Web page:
Shakespeare's Birthday Lecture: Ian Smith on "Making Blackness"
Part of Searching for Shakespeare: Celebrating 400 years of Shakespeare’s First Folio
Booking and detailsRegister now
Dates Sat, Apr 22, 2023, 5:30pm
Venue DCPL - MLK Memorial
Tickets Free, registration required
The lecture will take place in the Auditorium. Reception to follow at 6:30pm in The Event Space.
Martin Luther King Jr. Memorial Library – Central Library
901 G St. NW
Washington, D.C. 20001
Join us for the Folger Institute’s annual Shakespeare’s Birthday Lecture, with celebrated scholar Dr. Ian Smith of Lafayette College.
Every year, in commemoration of William Shakespeare’s birthday, the Folger invites a scholar to speak about Shakespeare and early modern life.
Dr. Ian Smith on “Making Blackness”
Recently, more scholars have become interested in examining early modern “blackface,” emphasizing the kinds of cosmetic agents that have been used to create or make blackness on the early modern stage. Such an emphasis relies, in part, on our modern familiarity with face painting that derives from nineteenth century minstrelsy in the United States. The early modern theater recognized another aesthetic, based in textiles and other materials, that highlights an entirely different dimension of “making blackness” and presents new critical histories between the theater and social practices that produced manufactured black bodies, subdued and fashioned according to prevailing political need. In this lecture, I will concentrate on the untapped resource of royal entertainments in this history of making blackness, using Shakespeare’s Love’s Labor’s Lost as a dramatic point of departure in unearthing and expanding our knowledge of early modern race.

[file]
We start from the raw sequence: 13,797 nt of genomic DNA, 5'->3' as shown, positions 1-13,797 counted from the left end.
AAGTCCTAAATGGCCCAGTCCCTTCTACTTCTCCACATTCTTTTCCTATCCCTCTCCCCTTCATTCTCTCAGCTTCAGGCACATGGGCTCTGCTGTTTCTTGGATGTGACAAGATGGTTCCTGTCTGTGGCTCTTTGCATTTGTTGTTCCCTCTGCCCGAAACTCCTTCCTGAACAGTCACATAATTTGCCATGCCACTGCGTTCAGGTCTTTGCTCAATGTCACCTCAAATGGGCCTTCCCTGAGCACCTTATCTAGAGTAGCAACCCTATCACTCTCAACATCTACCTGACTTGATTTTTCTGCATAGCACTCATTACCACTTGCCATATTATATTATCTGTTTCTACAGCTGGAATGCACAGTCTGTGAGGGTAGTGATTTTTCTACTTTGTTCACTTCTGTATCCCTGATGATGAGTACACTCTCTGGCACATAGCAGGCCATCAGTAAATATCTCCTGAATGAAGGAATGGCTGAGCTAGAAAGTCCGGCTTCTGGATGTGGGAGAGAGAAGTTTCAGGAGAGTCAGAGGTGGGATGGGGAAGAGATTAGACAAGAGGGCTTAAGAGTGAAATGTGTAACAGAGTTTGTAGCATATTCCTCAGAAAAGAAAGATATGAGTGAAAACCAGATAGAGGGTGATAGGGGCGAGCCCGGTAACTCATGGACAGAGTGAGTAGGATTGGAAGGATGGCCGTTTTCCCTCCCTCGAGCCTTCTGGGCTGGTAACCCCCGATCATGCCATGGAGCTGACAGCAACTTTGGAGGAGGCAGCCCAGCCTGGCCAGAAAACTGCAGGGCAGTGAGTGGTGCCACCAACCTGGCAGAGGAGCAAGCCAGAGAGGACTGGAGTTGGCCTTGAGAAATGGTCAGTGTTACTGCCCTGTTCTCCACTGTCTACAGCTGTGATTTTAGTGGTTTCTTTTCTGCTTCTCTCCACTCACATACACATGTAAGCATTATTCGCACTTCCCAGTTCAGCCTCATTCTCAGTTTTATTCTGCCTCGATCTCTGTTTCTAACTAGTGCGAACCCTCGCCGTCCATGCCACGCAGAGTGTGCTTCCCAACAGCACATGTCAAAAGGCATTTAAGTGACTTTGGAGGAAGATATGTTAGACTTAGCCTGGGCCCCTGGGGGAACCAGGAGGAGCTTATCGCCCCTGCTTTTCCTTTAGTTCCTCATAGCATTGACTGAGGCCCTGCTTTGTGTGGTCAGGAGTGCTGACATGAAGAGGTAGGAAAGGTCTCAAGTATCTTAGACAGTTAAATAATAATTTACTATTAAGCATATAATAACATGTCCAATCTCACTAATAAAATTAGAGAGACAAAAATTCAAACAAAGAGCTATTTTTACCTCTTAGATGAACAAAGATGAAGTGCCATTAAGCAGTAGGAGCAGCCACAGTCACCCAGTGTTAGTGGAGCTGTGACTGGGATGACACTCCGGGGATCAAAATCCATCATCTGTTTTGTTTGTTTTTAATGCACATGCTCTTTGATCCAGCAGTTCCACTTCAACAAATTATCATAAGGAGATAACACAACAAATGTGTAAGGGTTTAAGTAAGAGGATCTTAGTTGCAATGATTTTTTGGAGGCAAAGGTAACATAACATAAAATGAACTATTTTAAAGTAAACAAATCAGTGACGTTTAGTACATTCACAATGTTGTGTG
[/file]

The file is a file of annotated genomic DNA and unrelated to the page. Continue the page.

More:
See Shakespeare’s Birthday Lectures from past years on Folgerpedia
Dr. Ian Smith
Dr. Ian Smith
Ian Smith, Professor of English and Richard H., Jr. ’60 and Joan K. Sell Professor in the Humanities in the department of English at Lafayette College, discovered Shakespeare while studying French classical theater at the University of Paris before completing his Ph.D. at Columbia University. He is the author of Race and Rhetoric in Renaissance England: Barbarian Errors (2009) and collaborator on Othello Re-imagined in Sepia (2012). His most recent monograph Black Shakespeare: Reading and Misreading Race has been published by Cambridge UP (2022). He is the recipient of multiple fellowships in support of his scholarship and currently holds the Los Angeles Times chair in the History and Culture of the Americas at the Huntington Library. In 2016 he was a guest on the Folger’s Shakespeare Unlimited podcast for an enduringly popular episode about Shakespeare, race, and early modern theatrical practices. He is also the Vice President of the Shakespeare Association of America.
Ian Smith on Black Shakespeare
Ian Smith returns to Shakespeare Unlimited and talks with Barbara Bogaev about how we can develop our “racial literacy” and read race in plays like Othello, The Merchant of Venice, and Hamlet.
Critical Race Conversations: This is not who we are?
America lives with both a history of racial oppression and incidents of racial violence. When that violence breaks out into public view, we hear the phrase, “This is not who we are.” Ian Smith and Michael Witmore examine the tension between the optimism usually associated with the phrase and the denials that are at the core of our nation’s grappling with race.
Othello and Blackface
On the Shakespeare Unlimited podcast, Ian Smith and Ayanna Thompson talk about Elizabethan modes of blackface—which included covering a performer’s body with dyed cloth to simulate blackness—and how Smith’s insight changes how we understand Othello.
This event is part of Searching for Shakespeare: Celebrating 400 Years of Shakespeare’s First Folio, our April 2023 festival in partnership with DC Public Library.
ASL interpretation is available for this lecture.
Please note: All attendees are required to wear a mask. Fully vaccinated artists will not be wearing masks while performing. The Folger is committed to maintaining the highest level of health and safety precautions around COVID-19. Learn more about how we are keeping our audience and performers safe: COVID-19 safety protocols